Overall, Lycoris at Moonlight was full of mystery and mythology, with a heavy dose of romantic tension, but left me yearning for more depth and detail throughout. 


Face of Glass by Damon L. Wakes (DNF: 40%)

Based in a tribal setting, Wakes captures well the hopeless feeling of a small community, whose world extends as far as the surrounding tribes, when an unknown stranger from beyond those borders comes into their midst promising treasures that are too good to be true. When the tribe rejects the offer, the consequences are more dire than they could have imagined, especially when the danger comes from an unexpected source. For one boy, who is working off a family debt from another tribe, his world and identity are vastly changed in the aftermath, leaving him to find not only his way out of danger, but also to somehow save his adopted tribe. 

Face of Glass has an intriguing premise and is a quick read. The scenes involving conflict are well-crafted but the characters lack the depth needed to invest the reader in their fate. Despite being interested in the foundation of the story, the lack of detailed worldbuilding left me wanting more. The level of fantasy in Face of Glass (albeit at 40% of the way through) was minimal, with most elements having tradition/belief-based or drug-influenced explanations. Overall, while I found the story compelling and unique, Face of Glass struggled from the lack of depth both for the characters and world at large.


The End of the Line by David Nelson (DNF: 74%)

The End of the Line captured my attention almost from page one as I found the story to be such a genuinely unique mystery that I couldn’t even begin to guess where it would lead the reader. Nelson manages to weave together time travel/flashbacks, WW2, magic, and the present day. While exploring living through the horrific realities and the consequences of war, these soldiers’ story deviates into fantasy as their paths cross that of a mysterious Chinese shaman. Seventy years later, the actions taken during the waning stages of the war come back to haunt both the soldiers and their offspring.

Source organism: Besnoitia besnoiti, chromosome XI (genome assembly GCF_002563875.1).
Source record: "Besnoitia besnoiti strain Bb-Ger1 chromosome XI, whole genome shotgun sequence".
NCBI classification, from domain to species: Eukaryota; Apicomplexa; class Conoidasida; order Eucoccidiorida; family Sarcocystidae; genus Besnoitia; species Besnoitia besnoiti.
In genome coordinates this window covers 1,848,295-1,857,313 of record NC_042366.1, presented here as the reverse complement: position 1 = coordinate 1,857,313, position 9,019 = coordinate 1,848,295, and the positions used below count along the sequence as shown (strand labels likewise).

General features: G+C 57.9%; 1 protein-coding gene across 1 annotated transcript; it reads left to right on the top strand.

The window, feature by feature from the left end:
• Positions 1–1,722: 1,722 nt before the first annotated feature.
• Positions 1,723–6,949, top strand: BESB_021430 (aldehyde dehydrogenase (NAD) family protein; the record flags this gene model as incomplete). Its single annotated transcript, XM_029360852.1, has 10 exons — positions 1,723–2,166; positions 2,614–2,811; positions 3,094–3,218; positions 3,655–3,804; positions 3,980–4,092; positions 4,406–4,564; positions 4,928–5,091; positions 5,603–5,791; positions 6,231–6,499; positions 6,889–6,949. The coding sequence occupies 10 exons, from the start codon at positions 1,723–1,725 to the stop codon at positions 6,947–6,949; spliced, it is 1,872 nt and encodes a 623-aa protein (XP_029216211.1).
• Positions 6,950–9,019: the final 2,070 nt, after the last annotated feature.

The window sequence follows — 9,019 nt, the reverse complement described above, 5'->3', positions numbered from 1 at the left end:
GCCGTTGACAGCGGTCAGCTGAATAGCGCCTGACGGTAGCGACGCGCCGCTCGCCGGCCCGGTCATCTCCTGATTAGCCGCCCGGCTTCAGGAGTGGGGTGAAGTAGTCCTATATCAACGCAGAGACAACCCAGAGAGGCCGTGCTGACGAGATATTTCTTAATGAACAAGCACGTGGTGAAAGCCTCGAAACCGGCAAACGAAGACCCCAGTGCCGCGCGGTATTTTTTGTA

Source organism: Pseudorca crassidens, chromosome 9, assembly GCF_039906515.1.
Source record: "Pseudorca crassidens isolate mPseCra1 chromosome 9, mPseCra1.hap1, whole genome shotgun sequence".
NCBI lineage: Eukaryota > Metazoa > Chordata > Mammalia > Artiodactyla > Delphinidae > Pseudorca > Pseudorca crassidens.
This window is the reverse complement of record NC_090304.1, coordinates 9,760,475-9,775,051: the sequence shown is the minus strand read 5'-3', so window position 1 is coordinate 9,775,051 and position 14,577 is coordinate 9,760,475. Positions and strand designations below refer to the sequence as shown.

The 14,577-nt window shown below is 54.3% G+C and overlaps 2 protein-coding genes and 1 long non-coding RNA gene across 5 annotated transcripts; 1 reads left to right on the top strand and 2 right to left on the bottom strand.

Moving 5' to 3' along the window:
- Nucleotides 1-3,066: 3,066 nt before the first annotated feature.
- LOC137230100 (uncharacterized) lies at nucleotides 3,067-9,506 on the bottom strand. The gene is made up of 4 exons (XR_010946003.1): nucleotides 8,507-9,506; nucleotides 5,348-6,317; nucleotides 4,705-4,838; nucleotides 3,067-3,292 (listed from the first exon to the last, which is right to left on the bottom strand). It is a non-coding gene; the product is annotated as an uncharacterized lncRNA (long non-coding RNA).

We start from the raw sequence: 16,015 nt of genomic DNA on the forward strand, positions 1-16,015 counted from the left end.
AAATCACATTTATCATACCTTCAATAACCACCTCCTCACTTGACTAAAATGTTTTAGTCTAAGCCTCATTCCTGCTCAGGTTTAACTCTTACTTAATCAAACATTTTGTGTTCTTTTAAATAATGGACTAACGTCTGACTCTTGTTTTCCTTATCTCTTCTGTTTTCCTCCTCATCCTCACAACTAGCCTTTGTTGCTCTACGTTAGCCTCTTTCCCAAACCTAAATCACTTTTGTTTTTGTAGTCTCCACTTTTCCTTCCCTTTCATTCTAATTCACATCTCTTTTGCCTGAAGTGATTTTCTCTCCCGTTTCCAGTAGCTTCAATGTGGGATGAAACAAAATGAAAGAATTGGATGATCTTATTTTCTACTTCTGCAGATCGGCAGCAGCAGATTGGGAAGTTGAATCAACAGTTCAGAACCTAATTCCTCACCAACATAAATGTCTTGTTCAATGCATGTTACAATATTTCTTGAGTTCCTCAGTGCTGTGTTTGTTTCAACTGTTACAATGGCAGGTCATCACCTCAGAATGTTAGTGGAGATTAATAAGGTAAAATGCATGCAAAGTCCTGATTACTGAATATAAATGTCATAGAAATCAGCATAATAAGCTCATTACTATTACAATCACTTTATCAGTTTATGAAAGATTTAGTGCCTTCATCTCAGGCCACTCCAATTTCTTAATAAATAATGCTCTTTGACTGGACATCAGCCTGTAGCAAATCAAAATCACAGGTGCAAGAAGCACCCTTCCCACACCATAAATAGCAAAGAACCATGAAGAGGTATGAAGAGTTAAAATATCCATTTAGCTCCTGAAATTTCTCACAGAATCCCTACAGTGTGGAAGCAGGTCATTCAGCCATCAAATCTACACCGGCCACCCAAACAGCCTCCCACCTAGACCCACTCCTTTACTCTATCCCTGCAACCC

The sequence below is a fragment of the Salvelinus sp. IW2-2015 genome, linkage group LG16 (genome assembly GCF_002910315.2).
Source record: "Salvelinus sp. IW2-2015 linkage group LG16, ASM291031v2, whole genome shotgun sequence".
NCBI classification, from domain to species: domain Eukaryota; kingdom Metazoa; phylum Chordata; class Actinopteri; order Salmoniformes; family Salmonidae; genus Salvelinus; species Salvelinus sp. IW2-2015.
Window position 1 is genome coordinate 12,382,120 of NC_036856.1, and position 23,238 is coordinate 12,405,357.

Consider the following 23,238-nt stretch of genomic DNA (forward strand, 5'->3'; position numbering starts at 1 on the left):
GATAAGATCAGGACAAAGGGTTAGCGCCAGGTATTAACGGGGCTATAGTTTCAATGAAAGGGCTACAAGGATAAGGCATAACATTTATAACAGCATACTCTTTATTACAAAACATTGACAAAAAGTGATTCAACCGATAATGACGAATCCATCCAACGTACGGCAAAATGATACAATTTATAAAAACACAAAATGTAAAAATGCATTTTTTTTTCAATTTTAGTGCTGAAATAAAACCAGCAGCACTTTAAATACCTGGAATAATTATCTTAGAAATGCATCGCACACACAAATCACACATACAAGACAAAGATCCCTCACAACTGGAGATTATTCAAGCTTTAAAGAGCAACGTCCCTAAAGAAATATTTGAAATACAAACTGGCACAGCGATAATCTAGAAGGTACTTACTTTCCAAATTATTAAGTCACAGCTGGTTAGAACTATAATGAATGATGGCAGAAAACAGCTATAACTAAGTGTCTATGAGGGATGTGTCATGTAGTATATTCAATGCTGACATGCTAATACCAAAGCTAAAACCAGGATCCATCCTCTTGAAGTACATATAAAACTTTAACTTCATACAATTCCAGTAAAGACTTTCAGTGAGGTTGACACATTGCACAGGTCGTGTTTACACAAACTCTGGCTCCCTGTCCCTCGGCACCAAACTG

I was so intrigued by the story and where Nelson was going to take this curious tale that I ended up getting 70% of the way through The End of the Line before putting down the read. The present day haunting and disappearances were definitely unnerving and suspenseful, with the flashbacks to the war well timed and skillfully crafted. Unfortunately, the characters are relatively one-dimensional, with little to nothing known about the backstories of many of the key players outside of their roles in the end of the war and their general motivations. Plus, almost every character – even a present day nurse – expressed racial prejudices at a rate that seemed unnecessary. 

Overall, Nelson weaves together a captivating mystery throughout much of The End of the Line, however the character depth keeps the reader from fully investing emotionally in the story.